COLUMN SEVENTY, APRIL 1, 2002
(Copyright © 2002 The Blacklisted Journalist)
Charles O'Brien used to say that not working was his calling. He has a law degree and now works on a day-to-day basis handling routine court appearances for other lawyers. O'Brien's first published piece was about Graceland and pop politics in an academic journal. Since then he has written pieces for The City Sun, which no longer exists, and for First of the Month, in which the following piece first appeared.
11, the question whether there would be war was, by 0900 hours, settled.
didn't know what was needed right away; and so they hurried to give blood, and
all the city's hospital beds were made ready for the wounded. Given the peculiarities of this first battle, however, the
donors were turned away, and the beds went empty.
And a little later, it turned out that not very many body bags could be
used, since so many of the dead had been vaporized.
Left [the fundamentalist Far-Left] knew immediately what was necessary.
We all needed to have them explain the thing to us.
Unfazed, hardly missing a beat in this time of emergency, they stood
prepared to serve up again the same mess they had served up only a day before
pitch opened with a ringing but quick deploring of the event---ringing, because these gentlemen and ladies of a fancied left habitually
talk in such tones (and because, allow them this, their hands really are
spotless); and quick, because they had some serious self-congratulation on their
minds. It is telling that before
getting to the meat of their arguments, they didn't pause to note a thing that
was clear to most people: that September 11 also witnessed a great deal of heroism,
most obviously the hundreds who sacrificed their lives to save many thousands of
There were to
be no distractions from, in Edward Said's loathsome phrase, 'this community of
conscience and understanding," secure in the consciousness of its own virtue,
snug and smug. And then---God help us all---came the explanations, explanations to
a fare-thee-well; after the fire, the flood. The collective wisdom of the Vichy Left has been a compost of
told-you-so's and chickens come home to roost, root causes and deep breaths.
are assured, have neglected to ask why this happened. But of course, they have done no such thing.
The many justifications (as they undeniably were, let the Vichyites deny
as they will) offered up by the aspiring collaborationists amounted to no more
than the truism that somebody wanted something.
justifications came. Poverty caused
it, even though the perpetrators were all solidly bourgeois, and the Moslem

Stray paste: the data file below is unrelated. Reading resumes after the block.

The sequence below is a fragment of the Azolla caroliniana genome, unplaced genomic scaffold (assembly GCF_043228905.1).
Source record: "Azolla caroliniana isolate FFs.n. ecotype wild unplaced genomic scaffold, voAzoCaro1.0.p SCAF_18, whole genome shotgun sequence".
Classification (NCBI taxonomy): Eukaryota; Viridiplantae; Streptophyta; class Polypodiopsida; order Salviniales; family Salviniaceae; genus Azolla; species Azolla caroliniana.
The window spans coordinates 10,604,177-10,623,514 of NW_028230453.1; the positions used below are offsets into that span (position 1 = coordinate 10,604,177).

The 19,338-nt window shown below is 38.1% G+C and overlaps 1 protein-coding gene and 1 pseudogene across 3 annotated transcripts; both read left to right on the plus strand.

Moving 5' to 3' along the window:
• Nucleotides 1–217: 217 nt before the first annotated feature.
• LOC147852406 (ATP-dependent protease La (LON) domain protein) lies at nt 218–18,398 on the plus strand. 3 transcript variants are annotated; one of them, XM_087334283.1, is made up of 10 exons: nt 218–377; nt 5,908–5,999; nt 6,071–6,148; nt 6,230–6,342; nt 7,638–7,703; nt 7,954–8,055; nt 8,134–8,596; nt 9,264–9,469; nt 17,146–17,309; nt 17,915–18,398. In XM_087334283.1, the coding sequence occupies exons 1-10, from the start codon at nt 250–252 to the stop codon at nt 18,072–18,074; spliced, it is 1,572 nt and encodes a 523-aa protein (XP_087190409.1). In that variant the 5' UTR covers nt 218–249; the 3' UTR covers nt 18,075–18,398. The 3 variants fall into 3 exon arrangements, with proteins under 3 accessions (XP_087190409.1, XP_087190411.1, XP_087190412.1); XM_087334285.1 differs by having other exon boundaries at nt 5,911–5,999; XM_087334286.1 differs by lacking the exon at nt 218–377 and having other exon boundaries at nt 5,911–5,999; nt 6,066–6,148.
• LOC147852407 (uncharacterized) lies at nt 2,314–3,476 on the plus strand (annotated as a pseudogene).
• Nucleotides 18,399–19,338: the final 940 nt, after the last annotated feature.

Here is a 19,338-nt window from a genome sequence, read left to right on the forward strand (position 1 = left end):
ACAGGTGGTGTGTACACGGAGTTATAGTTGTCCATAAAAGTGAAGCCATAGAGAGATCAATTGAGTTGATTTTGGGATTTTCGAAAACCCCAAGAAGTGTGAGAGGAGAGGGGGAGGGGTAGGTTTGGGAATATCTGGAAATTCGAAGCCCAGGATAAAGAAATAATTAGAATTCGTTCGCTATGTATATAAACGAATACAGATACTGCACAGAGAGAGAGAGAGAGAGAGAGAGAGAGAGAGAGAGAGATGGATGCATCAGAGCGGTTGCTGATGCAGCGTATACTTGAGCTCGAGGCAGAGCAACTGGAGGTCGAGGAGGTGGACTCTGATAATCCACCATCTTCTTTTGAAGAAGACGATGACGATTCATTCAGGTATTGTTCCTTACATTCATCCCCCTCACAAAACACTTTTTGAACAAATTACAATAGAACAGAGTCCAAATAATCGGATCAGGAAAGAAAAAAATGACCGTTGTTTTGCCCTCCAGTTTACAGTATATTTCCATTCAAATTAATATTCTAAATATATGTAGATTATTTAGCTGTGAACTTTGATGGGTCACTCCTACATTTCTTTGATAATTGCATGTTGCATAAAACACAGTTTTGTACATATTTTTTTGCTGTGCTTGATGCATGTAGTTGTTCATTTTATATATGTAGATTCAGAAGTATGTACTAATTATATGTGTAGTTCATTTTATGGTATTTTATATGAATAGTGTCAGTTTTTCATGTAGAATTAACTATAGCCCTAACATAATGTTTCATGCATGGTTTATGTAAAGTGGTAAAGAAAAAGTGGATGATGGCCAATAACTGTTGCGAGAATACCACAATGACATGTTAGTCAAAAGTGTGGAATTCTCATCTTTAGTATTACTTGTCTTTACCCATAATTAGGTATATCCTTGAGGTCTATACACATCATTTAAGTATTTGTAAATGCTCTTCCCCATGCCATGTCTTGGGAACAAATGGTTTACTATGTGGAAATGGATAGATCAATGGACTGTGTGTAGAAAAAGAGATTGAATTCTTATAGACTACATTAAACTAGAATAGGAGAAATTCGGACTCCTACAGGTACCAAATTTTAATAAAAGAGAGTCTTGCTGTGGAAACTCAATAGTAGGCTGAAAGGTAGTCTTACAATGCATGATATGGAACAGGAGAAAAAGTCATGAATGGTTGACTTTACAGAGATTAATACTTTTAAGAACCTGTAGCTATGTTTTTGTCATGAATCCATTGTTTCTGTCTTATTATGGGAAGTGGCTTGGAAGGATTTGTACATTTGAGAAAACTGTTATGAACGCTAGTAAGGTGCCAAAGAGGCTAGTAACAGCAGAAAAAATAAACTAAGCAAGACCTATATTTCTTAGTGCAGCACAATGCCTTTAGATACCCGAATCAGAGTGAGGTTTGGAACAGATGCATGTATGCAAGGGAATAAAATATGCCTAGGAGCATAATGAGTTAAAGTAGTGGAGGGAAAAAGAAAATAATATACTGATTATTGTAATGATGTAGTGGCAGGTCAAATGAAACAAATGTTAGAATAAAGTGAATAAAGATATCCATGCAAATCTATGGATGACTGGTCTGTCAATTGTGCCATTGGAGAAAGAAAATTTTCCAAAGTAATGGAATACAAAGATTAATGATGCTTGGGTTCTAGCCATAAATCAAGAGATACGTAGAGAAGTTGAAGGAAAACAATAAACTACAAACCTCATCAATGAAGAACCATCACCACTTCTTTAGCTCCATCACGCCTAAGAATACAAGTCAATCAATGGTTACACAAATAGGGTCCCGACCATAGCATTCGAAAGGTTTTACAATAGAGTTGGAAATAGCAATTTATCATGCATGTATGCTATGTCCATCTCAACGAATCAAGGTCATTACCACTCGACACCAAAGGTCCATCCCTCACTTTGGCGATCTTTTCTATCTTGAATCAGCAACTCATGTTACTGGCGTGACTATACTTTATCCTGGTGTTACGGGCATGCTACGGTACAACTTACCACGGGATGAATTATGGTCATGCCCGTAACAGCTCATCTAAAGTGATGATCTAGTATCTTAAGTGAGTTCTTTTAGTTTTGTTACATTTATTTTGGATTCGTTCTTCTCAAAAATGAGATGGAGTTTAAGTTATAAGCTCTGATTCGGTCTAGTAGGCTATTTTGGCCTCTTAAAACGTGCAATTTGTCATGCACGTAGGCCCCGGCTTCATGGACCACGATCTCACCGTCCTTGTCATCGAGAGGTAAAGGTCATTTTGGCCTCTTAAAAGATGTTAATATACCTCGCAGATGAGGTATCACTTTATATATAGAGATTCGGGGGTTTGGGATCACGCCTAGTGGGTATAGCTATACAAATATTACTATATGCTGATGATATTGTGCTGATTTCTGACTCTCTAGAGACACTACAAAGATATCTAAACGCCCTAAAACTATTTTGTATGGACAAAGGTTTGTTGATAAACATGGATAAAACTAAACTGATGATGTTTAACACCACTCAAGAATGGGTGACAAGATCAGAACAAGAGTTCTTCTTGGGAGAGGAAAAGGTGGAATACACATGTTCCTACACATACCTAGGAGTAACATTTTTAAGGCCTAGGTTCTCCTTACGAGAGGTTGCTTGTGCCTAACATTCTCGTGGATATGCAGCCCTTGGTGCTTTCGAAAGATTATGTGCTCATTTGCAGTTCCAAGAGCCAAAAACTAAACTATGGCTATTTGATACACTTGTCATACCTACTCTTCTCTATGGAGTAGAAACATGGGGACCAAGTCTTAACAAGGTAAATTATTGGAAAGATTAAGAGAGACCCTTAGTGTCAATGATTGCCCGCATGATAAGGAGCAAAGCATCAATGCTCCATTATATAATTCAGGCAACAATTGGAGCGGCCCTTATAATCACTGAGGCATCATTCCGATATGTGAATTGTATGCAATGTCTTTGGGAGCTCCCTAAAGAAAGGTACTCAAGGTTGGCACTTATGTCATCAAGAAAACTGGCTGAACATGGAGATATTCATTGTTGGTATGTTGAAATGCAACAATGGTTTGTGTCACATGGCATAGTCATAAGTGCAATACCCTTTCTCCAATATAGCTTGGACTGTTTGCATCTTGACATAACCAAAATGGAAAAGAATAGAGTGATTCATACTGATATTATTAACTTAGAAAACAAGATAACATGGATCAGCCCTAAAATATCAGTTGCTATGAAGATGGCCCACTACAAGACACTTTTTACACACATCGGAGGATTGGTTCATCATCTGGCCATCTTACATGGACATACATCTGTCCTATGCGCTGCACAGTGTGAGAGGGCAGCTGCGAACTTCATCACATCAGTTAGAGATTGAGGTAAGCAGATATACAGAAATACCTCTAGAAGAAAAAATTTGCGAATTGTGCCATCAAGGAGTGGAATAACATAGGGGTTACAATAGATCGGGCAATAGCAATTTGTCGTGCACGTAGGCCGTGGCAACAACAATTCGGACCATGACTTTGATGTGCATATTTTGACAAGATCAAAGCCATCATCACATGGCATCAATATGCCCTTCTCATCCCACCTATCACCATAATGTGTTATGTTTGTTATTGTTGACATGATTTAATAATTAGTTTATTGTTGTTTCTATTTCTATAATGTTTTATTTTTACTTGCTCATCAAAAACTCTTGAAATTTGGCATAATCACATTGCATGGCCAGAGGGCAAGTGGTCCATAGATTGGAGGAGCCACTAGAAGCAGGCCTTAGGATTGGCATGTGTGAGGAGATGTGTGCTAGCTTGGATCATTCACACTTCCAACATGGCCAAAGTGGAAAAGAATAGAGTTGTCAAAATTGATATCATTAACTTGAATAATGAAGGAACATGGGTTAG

ultra-right is funded by the largest reserves of unearned wealth in the world.
Desperation caused it, even though the perpetrators imagine themselves to
be on the cusp of victory. It was
American hegemony, even though no one from the Western Hemisphere was involved.
It was American political domination, though no one from a NATO or OAS or
G8 country did it. It was a protest
against American pre-eminence: political
(with no Antilleans involved), military (with no Serbs), economic (with no
Mexicans), cultural (with no Canadians). It was our checkered past:
Wounded Knee (no Native Americans), Dresden (no Germans), Hiroshima (no
Japanese), My Lai (no Vietnamese).
We have been asked to reflect on why they hate us---with the suggestion that they're probably right, and in any event, we'd better throw them a bone or two. Wrong answers, wrong questions. It does not appear that the Moslem ultras have visited anything upon us they would spare each other. An Arab state at peace looks like, say, Syria. An Arab state under stress is, say, Lebanon in the 70's, Iraq in the intifada, Algeria in the 90's, Sudan today. The World Trade
conventional Middle Eastern politics, by somewhat unconventional means. It should be no surprise that most Americans would rather be
dead, or dogs, than Arab subjects.
There is, of
course, no Arab grievance with the United States.
Nonetheless, we should pause to consider the imagined hurts of Araby.
Noam Chomsky, who insists that the Khmer Rouge have been outrageously
maligned and who has branded Vaclav Havel a front man for Central American death
squads, has predictably weighed in. And
he has outstripped his old hero Faurisson by revising history while the smoke
that contained the dead was still overhead.
advises us that "we can do no better than to listen to the words of Robert
Fisk, whose direct knowledge and insight into affairs of the region is unmatched
after many years of distinguished reporting."
Fisk, our very own Brasillach, a frantic coupling of sub-Hugh Sidey
insider knowingness and Karnak the Magnificent ex-oriente-lux posturing, offers
this knowledge-and-insight: we are
to blame 'the lies of T.E. Lawrence? and "our destruction of the Ottoman
It is alleged
that the United States has perpetrated "atrocities? against the Arab world:
clearly, fantastically untrue. It
is alleged that the United States has supported or at least done business with,
undemocratic regimes. That is true,
but who exactly is at fault? It is
not as if American troops are keeping the Middle East from being Scandinavia.
and virulently anti-American regimes there are alike anti-democratic.
When Edward Said claims, risibly, that the United States is unwilling to